I am a full-time missionary. But I wasn’t always one. To serve full-time in the mission field was perhaps the hardest decision I have ever made in my life.
You must be wondering why I would be writing about reasons to not go on mission trips when I am in the field. I suppose you could say these were my reasons for not going on mission trips before I dove in audaciously.
1. If you are afraid to witness firsthand what God is doing in the world.
I was afraid. I was afraid that God would show me what He was doing in the world and worse, even use me and invite me to join in His work. I felt unqualified to be that person He could employ for His purposes. I was lugging with me a massive baggage of insecurity that paralyzed me from taking a step of faith in obedience to Him.
When God first called me to go to missions, I literally ignored the whole idea. For a couple of years, I was able to avoid acknowledging the burden I had felt and successfully overlooked its existence. It reached a point I could no longer pretend that it was not there. It was becoming awfully heavy to carry.
2. If you don’t want to look foolish.
Fear of making a mistake was the prevailing thought in my mind. I didn’t want to look unwise to the world. I was too fearful of taking a misstep and looking utterly reckless (although I knew at the back of my mind God was telling me to do so). I didn’t take a step forward.
Yet, as a Christian and by declaring Jesus as my Lord and Savior, the world has already deemed me nonsensical. To them, I have a ludicrous belief and a misguided faith in someone. However, at that time, I still chose to be afraid of looking like an idiot to the world in exchange for being in line with God’s will.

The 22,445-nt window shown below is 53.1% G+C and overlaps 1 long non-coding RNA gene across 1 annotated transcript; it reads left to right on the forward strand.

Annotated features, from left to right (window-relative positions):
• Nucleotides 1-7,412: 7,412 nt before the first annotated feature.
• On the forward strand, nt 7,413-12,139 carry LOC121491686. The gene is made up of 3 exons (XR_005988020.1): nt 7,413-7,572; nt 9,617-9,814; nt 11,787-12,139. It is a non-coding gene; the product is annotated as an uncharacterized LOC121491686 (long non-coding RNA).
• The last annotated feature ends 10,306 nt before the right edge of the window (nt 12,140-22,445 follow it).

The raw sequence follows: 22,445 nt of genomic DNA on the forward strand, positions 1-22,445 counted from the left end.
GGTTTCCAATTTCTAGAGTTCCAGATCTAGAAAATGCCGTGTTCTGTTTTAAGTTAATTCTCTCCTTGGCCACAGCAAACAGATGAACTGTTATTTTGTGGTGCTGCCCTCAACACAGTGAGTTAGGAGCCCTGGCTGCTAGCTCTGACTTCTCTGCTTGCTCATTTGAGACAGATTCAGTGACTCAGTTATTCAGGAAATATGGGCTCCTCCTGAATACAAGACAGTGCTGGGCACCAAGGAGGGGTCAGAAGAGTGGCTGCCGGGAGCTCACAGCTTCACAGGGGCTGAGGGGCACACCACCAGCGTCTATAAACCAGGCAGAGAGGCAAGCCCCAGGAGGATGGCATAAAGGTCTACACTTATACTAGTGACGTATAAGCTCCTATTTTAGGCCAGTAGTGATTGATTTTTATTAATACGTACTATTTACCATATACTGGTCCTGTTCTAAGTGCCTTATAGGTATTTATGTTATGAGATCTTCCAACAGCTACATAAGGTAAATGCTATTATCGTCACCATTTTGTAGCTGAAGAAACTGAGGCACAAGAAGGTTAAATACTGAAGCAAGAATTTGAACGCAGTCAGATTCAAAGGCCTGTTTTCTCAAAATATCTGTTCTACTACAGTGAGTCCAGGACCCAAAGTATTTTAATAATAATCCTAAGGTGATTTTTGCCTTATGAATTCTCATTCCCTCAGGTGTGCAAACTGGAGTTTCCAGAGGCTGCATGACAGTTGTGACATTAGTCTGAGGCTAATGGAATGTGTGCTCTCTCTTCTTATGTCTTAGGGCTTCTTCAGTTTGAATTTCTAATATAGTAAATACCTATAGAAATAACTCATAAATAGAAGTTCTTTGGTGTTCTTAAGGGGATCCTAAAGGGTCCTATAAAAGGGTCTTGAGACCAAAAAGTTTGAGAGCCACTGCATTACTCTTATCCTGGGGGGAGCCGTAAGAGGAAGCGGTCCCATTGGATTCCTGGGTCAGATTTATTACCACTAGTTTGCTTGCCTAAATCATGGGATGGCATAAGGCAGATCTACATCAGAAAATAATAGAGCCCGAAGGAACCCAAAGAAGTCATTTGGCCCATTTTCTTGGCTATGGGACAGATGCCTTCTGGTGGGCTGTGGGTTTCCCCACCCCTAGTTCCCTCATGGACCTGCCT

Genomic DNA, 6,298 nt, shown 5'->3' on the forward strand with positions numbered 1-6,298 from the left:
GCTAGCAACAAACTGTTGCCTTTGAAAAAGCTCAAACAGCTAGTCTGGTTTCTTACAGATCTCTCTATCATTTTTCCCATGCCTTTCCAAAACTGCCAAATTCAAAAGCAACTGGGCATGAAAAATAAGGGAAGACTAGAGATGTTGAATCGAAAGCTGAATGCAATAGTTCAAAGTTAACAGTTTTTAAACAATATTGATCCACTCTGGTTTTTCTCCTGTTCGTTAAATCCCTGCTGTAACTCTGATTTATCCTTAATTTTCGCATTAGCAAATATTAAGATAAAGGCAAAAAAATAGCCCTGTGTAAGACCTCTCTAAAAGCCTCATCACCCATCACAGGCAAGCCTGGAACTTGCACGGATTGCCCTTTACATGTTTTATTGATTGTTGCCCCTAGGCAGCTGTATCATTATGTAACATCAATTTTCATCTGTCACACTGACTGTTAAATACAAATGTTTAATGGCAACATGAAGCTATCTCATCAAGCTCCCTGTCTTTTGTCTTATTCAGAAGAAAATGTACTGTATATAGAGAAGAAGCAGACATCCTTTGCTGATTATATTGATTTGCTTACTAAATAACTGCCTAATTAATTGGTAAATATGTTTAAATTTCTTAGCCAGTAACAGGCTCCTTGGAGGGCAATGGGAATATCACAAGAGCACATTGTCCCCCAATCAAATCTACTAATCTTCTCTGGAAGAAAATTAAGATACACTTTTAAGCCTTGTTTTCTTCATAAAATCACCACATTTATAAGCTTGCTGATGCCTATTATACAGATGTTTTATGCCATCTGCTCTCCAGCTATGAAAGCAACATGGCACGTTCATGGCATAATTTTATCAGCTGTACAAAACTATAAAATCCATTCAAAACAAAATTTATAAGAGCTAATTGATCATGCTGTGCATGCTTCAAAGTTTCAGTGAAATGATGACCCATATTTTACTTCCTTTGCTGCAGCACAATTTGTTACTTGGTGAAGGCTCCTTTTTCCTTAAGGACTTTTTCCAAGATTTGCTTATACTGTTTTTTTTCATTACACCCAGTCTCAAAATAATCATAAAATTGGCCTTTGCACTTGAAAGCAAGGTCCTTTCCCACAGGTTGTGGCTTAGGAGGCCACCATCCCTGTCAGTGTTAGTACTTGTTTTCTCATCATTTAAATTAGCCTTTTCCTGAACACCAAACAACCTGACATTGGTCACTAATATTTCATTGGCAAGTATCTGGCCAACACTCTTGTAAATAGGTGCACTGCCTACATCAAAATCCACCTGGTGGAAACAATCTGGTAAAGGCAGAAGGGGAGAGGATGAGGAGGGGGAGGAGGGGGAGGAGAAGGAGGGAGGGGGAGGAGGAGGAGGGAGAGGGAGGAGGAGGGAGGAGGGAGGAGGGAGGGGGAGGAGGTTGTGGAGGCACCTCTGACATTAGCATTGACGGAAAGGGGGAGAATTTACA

I had somehow opted to overlook the fact that being in line with His will is the best place anyone could offer me. I should have taken it and grabbed it at maximum speed without any hesitation.
3. If you think God is too small.
I would never readily admit that God is small. But even if I didn’t profess it, this unuttered belief was apparent in the way I had lived. Closely associated to my feelings of insecurity, I had somehow acknowledged that God was not bigger than my lack of qualifying attributes.
Pride, essentially, masqueraded itself as humility. I had allowed myself to conclude that God could not use me because of how inadequate I had felt.
But God is bigger than my feelings, my abilities, and my circumstances. He is larger and greater than everything in this world combined. Yes, I am inadequate but He is more than sufficient to fill my lack. I could never completely fathom the depths of His thoughts, the extent of His plans for me, and the power of His love to work through me for His glory not in spite of my weakness but because of it. It took me awhile to see this truth and to unreservedly embrace it.
4. If you think God can’t do what He says He can do.
I believe in God. It took me awhile to believe Him.